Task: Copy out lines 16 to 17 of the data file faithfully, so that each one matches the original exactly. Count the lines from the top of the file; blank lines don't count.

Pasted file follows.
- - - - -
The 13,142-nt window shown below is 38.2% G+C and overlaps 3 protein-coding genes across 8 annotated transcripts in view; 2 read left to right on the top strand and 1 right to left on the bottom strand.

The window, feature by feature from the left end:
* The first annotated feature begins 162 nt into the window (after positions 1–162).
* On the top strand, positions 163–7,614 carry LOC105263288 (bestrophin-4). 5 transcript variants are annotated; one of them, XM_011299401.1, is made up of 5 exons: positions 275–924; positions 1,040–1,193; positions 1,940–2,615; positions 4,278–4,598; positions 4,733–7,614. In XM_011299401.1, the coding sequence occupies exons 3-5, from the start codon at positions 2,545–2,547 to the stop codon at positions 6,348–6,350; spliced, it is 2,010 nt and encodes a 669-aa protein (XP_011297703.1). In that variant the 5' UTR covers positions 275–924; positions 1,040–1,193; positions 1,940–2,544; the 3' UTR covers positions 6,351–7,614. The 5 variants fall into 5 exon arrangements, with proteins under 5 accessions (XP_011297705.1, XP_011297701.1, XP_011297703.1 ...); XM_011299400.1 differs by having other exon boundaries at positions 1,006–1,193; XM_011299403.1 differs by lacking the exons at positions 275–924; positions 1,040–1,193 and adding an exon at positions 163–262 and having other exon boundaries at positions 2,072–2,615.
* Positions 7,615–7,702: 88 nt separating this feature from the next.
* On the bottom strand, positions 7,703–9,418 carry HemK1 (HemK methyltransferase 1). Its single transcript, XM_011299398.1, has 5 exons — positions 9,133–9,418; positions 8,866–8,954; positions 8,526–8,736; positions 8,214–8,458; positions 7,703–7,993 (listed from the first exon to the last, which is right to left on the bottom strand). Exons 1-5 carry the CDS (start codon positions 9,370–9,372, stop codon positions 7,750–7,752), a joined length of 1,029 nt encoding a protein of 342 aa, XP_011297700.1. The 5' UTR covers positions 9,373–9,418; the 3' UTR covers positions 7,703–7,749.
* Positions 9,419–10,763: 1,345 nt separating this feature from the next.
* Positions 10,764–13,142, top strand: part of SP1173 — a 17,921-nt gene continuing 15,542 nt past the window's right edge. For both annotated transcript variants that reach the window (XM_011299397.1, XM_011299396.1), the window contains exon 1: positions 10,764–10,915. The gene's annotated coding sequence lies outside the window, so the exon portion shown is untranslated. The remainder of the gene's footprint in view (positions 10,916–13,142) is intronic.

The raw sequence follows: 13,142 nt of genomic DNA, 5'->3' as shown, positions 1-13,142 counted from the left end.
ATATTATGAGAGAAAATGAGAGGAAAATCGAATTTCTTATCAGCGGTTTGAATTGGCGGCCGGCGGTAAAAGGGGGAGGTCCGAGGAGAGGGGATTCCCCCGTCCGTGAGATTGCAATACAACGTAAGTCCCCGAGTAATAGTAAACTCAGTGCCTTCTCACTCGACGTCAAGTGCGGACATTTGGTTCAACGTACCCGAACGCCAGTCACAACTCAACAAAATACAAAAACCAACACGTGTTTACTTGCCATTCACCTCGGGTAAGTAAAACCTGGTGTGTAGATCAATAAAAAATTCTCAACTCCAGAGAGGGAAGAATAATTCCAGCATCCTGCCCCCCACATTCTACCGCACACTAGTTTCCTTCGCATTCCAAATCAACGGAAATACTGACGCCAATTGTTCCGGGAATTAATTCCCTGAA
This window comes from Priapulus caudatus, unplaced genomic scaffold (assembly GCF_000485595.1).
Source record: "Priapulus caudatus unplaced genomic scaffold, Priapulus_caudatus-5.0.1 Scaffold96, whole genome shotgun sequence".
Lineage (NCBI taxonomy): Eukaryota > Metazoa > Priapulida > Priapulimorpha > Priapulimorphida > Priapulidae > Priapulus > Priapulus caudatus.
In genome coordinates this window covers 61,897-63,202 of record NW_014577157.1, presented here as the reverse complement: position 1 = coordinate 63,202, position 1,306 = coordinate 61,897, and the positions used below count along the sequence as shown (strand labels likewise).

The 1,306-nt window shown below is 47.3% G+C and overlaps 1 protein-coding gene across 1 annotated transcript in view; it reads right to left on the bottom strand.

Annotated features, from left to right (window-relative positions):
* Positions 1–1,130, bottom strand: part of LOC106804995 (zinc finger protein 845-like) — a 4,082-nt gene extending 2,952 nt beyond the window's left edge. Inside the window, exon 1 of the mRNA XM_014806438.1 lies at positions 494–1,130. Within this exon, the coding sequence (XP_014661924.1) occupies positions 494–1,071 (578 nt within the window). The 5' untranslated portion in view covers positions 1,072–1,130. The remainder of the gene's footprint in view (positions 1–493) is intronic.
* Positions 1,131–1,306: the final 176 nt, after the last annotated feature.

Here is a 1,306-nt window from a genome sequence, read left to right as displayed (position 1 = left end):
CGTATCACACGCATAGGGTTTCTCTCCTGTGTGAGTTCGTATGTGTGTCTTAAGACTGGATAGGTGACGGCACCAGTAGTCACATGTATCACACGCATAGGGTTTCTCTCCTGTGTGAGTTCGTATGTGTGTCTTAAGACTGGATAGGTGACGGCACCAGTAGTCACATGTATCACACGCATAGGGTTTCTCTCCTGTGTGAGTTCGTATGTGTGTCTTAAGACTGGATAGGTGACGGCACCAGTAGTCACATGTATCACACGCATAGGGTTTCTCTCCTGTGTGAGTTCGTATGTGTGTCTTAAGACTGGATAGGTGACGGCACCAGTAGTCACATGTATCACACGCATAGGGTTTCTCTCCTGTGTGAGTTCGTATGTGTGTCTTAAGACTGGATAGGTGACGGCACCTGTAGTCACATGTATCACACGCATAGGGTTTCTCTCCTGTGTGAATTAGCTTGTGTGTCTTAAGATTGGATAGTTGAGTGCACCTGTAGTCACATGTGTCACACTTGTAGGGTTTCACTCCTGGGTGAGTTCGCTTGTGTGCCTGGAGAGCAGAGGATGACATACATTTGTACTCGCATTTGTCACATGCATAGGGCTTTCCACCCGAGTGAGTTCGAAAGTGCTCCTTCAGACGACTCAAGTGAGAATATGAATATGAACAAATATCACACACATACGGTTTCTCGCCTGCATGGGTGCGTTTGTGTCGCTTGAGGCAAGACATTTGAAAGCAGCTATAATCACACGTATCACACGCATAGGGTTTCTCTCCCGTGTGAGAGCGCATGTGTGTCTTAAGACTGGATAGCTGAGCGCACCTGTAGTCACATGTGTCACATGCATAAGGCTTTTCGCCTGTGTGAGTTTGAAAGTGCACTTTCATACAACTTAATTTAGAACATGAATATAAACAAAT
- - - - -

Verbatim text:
Annotated features, from left to right (window-relative positions):
* Positions 1–1,130, bottom strand: part of LOC106804995 (zinc finger protein 845-like) — a 4,082-nt gene extending 2,952 nt beyond the window's left edge. Inside the window, exon 1 of the mRNA XM_014806438.1 lies at positions 494–1,130. Within this exon, the coding sequence (XP_014661924.1) occupies positions 494–1,071 (578 nt within the window). The 5' untranslated portion in view covers positions 1,072–1,130. The remainder of the gene's footprint in view (positions 1–493) is intronic.